better. Under normal circumstances you’d expect competitors to benefit from a rival’s misfortunes, but they are all suffering from the same problems. As I keep saying, I think that the retailers who really focus on exactly who they are selling to and provide the best experience will be the ones who can survive long term.

Meanwhile, back in the UK, Sainsbury’s profits dive more than 90% as store closures cost £200m (The Guardian, Sarah Butler) shows that Sainsbury’s is still struggling post its failed attempt to buy Asda. The country’s second biggest grocer took a 90% hit to profits in the six months to September thanks to a one-off property write-down and redundancy costs. This announcement comes only two months after it said it would close up to 70 stand-alone Argos stores and replace them with units within its supermarkets. Even if you strip out the one-off costs, profits were still down by 15%. * SO WHAT? * I said this at the time, but I really thought that the Sainsbury’s/Asda merger had the whiff of a merger of weaklings and that, if it went ahead, it would just be a massive cost cutting exercise that would potentially just buy them both time to sort out their operations. Companies who merge from a position of weakness seem to use it as an excuse for lacklustre subsequent performance (they say that it will take time to see merger synergies etc.). Given that “Sasda” DIDN’T go ahead, the weaknesses could not be papered over and we are now seeing the reality. Christmas trading is important to ALL retailers – but Sainsbury’s in particular will be praying hard for a Christmas miracle.

Superdry reports steep sales drop after founder retakes helm (The Guardian, Zoe Wood) shows that the return of co-founder Julian Dunkerton to the company in April has done next to b*gger all for its fortunes so far. He is trying to move the company away from discounts and promotions and back to its design-led roots. A recent hire of former Nike exec Phil Dickinson is hoped to bring back the “cool factor” but that is going to take time. In the meantime, the company said that it was “cautious about the challenging market conditions over the peak trading period”.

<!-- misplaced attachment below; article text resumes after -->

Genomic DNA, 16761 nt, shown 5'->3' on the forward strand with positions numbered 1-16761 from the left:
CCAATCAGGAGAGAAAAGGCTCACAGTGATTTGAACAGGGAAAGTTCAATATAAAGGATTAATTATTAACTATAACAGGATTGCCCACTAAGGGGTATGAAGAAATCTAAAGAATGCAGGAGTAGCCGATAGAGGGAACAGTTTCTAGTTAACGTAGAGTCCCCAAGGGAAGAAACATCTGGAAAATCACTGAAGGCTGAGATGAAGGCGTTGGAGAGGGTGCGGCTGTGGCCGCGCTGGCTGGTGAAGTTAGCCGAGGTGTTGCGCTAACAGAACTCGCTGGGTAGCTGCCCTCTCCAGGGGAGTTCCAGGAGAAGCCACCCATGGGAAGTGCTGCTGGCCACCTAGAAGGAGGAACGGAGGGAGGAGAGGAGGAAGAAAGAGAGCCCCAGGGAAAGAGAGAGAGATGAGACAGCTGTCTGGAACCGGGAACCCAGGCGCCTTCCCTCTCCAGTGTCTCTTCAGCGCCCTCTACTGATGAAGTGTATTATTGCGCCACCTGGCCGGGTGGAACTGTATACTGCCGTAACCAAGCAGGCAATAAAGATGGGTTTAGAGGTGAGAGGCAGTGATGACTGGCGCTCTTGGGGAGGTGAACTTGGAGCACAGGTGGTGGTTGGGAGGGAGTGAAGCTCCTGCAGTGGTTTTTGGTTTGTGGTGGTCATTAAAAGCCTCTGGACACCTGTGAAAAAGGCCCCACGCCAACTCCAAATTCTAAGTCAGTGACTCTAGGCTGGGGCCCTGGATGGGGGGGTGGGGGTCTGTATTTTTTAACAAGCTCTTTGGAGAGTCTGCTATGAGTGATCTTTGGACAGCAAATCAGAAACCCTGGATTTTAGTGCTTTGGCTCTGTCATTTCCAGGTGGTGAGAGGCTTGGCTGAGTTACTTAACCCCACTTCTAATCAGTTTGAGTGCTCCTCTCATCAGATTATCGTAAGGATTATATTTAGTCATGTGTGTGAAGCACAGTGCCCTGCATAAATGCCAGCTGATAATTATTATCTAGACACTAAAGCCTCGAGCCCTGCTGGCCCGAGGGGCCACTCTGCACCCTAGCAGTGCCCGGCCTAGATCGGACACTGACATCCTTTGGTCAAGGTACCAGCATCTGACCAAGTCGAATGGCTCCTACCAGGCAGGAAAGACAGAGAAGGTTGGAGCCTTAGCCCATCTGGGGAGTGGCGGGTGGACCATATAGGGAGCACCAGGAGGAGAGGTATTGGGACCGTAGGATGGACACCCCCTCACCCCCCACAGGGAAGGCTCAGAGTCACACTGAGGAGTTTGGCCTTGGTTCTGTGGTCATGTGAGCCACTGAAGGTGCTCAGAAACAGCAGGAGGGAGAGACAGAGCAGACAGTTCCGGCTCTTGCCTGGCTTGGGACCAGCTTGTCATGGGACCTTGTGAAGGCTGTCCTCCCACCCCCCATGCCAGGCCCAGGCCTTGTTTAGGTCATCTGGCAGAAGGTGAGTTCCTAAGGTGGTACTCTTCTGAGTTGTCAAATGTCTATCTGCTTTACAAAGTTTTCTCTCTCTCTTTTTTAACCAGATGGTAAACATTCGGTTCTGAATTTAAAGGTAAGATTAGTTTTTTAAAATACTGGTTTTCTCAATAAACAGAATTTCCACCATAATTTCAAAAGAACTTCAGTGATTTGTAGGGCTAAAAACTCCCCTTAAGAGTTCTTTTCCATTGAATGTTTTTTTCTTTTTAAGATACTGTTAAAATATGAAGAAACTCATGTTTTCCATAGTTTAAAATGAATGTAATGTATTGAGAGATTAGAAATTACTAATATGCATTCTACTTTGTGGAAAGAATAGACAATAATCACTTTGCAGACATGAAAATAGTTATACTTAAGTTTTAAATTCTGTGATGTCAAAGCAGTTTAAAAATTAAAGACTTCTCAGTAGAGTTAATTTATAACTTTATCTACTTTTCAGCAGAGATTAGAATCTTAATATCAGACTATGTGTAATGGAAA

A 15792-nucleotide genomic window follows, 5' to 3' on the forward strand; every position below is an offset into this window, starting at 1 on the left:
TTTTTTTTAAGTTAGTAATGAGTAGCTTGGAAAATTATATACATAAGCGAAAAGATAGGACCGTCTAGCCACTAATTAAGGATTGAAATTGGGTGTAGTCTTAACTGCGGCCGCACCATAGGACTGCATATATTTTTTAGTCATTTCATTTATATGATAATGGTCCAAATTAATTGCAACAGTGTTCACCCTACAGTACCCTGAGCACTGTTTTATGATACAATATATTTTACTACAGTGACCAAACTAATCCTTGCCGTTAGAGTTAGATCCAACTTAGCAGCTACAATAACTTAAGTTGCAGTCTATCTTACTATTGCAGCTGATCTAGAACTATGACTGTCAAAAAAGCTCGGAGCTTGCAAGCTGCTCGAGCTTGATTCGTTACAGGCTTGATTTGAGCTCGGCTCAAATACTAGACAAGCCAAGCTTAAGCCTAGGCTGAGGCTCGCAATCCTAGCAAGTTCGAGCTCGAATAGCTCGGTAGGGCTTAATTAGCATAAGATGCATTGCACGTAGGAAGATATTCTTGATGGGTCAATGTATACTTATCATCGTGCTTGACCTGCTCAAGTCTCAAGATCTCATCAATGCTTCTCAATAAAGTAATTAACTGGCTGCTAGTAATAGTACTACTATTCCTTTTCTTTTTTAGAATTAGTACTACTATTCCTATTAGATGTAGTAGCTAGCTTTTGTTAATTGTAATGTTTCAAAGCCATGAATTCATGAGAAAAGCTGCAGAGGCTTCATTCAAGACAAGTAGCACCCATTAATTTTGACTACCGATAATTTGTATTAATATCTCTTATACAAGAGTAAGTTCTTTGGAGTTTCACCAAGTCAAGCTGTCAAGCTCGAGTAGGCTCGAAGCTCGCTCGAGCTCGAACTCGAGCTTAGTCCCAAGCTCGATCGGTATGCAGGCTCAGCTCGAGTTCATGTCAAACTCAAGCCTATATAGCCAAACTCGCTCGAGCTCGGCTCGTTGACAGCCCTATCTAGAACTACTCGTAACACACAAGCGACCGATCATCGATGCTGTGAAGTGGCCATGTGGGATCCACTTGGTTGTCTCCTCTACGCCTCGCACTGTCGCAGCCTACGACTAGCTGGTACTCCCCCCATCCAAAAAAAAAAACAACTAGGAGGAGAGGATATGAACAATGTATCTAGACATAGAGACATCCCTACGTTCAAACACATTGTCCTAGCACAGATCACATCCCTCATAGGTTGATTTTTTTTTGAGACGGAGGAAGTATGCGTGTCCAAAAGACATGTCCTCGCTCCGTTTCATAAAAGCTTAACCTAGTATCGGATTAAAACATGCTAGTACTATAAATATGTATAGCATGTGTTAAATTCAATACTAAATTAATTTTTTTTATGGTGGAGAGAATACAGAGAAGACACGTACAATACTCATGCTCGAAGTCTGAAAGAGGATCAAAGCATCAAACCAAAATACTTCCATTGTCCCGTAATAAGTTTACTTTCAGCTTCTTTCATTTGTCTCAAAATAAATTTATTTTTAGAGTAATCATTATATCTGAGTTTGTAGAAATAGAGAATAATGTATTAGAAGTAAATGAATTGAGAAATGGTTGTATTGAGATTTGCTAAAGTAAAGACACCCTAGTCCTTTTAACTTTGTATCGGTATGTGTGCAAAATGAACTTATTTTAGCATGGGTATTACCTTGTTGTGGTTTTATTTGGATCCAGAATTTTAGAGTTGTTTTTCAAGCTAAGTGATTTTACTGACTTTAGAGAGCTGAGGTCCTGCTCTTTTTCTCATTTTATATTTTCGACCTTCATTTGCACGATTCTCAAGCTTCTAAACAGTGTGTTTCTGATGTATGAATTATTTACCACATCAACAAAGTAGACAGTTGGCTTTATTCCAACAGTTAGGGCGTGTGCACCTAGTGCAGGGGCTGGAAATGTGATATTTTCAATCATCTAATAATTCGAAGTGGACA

Toyota motors while Aston stalls…

Toyota shares rise on $1.8bn buyback and record profits (Financial Times, Kana Inagaki) highlights some rare good news for a vehicle manufacturer these days as the company saw its first half profits climb to an all-time high in a notably strong performance versus its competitors. Sales grew in all of its key markets including Japan, the US, Europe and Asia including China. * SO WHAT? * This performance is particularly notable given that competitors including Mazda, Subaru and Ford have cited slowing sales in the US and China behind their own poor performances.

Investors were further cheered by the announcement of a 50-50 R&D joint venture on electric vehicles with Chinese carmaker BYD next year and a $1.8bn share buyback. 

I’m desperately disappointed: Aston chief on 78pc share loss (Daily Telegraph, Alan Tovey) shows further disappointing performance from Aston Martin as it announced yet another quarterly loss in the three months to September. Given all the misfires since it floated at £19 last year it is now trading at 424.9p so this is just the latest bad news. The company really needs its forthcoming DBX 4×4 to do well in order to make up for all the losses, profit warnings, downgrades and potential additional capital raisings. On the plus side, Aston Martins will feature in next year’s Bond film – so that should at least help sales a little bit.



And finally, in other news…

I thought I’d leave you today with the idea for a new drink that you never knew you needed in Japanese crowdfunding underway for bottled Onionade, just like mom used to make (SoraNews24, Master Blaster OMG 🤢 Emily – if you’re reading this it must be your worst nightmare 😜

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Some of today’s market, commodity & currency moves (as at 0859hrs green is up, red is down). THIS IS INTENDED AS A ROUGH GUIDE ONLY!

FTSE 100 *Dow Jones *S&P 500 *Nasdaq**DAX *CAC-40 *Nikkei **Shanghai **
7,406 (+0.13%)27,675 (+0.66%)3,085 (+0.27%)8,43513,289 (+0.83%)5,891 (+0.41%)23,392 (+0.26%)2,964 (-0.49%)
Oil (WTI) p/bOil (Brent) p/bGold Per t/oz£/$€/$$/¥£/€$/₿

(markets with an * are at yesterday’s close, ** are at today’s close)